Whether it was already too late is irrelevant. With their goal solidly in mind, the two other members of the expedition stood firm in their desire to move on, and Taylor made the decision to go with them. The three walked for a few minutes, a high cliff stretching up to the ridge on their southern side, and a steep hill leaning down toward the valley far below on the other. When flurries became more visible and began to accumulate, there was another brief discussion about turning back, this time beginning with Carrie. However, this discussion is much more difficult to discern clearly. At this point, the footage experiences severe audio distortion, something commonly associated with what reviewers of the film have called “the Hound” or, perhaps more accurately, “the Watcher”.

Regardless of the decision reached, the snow picks up by the end of the conversation, to the point where turning back is already impossible. The cliff face could lead the group back nearly to the trail, that much is true, but after it terminates, there are still a few hundred more feet of tangled alpine forest (a strange feature of high Appalachia), and the trail is not clear enough so high up. The group apparently decided, off camera, to wait out what they hoped to be a brief snow. The next video, taken probably two hours later, includes the group huddled up against a rock lower on the hill, which they had made the decision to use as a windbreak. Jonathon is visible in the film trying to start a fire, and eventually succeeding. Despite being dressed for normal winter weather, no one in the group appears to be dressed for the kind of weather coming with the squall line, and it clearly cuts like a knife.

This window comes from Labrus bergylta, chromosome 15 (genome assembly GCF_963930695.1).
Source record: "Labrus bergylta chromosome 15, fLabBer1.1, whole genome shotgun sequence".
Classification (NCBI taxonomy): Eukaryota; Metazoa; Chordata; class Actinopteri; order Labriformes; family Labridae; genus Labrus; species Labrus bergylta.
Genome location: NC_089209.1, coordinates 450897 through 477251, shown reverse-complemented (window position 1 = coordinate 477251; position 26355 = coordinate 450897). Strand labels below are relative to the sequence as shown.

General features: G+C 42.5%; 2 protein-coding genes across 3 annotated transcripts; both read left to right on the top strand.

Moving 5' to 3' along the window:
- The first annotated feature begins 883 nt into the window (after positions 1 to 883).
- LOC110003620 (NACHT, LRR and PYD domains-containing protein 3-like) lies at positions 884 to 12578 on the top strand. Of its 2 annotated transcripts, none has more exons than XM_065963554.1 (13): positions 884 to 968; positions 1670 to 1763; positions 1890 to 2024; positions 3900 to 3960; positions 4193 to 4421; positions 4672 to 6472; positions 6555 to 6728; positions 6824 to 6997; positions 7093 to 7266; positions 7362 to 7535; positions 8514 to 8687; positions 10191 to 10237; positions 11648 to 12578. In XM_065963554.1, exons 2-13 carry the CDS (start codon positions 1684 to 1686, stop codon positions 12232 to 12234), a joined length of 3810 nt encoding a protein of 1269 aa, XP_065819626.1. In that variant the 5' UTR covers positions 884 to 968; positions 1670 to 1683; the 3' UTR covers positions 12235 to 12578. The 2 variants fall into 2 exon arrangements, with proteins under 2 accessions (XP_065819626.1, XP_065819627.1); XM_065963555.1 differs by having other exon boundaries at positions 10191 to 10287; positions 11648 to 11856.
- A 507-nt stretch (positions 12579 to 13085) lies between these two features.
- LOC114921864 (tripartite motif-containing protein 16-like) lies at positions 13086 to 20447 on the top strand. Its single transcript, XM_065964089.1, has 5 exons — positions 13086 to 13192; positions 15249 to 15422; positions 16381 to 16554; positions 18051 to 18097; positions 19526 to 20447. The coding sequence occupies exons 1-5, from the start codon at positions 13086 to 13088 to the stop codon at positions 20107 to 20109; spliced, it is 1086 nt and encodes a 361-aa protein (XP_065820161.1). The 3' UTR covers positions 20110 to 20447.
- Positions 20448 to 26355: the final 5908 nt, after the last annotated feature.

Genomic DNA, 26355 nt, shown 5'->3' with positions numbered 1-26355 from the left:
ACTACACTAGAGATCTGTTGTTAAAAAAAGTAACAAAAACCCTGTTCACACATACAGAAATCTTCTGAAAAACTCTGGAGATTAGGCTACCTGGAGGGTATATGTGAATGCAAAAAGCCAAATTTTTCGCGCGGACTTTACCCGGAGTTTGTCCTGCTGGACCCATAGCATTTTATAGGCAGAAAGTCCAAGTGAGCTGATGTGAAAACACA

Normal, edited versions of the McCoy Peak Footage do not attempt to duplicate the few snippets of conversation and “interviews” which Taylor took, trying to keep spirits up during the storm. Usually, only the most important points are included, particularly Carrie and Jonathon explaining their jobs at Western Carolina, and Taylor explaining his work as a wedding photographer after graduation with a master’s degree in anthropology and no prospects of obtaining a PhD following the birth of his daughter.

Taylor takes care to note that his daughter matters more to him than any degree or job he could ever have gotten.

It is some time shortly after nightfall when the McCoy Peak Footage takes a darker turn. Our first view of the Watcher comes at this point, although it is very unclear whether or not Taylor understood that he was filming it. As the day becomes rapidly darker and the storm shows no sign of letting up, the film maker tries the night vision feature of his camera. Through the lens, we are able to briefly see the creature, moving on all fours like a strange deer. Snow obscures our view, and the being is certainly difficult to make out in infrared. Nevertheless, it is clearly there, less than fifty feet out from the campsite. It looks briefly at the camera, perhaps able to see the flicker of fire, but fortunately unable to detect human movement through the snow.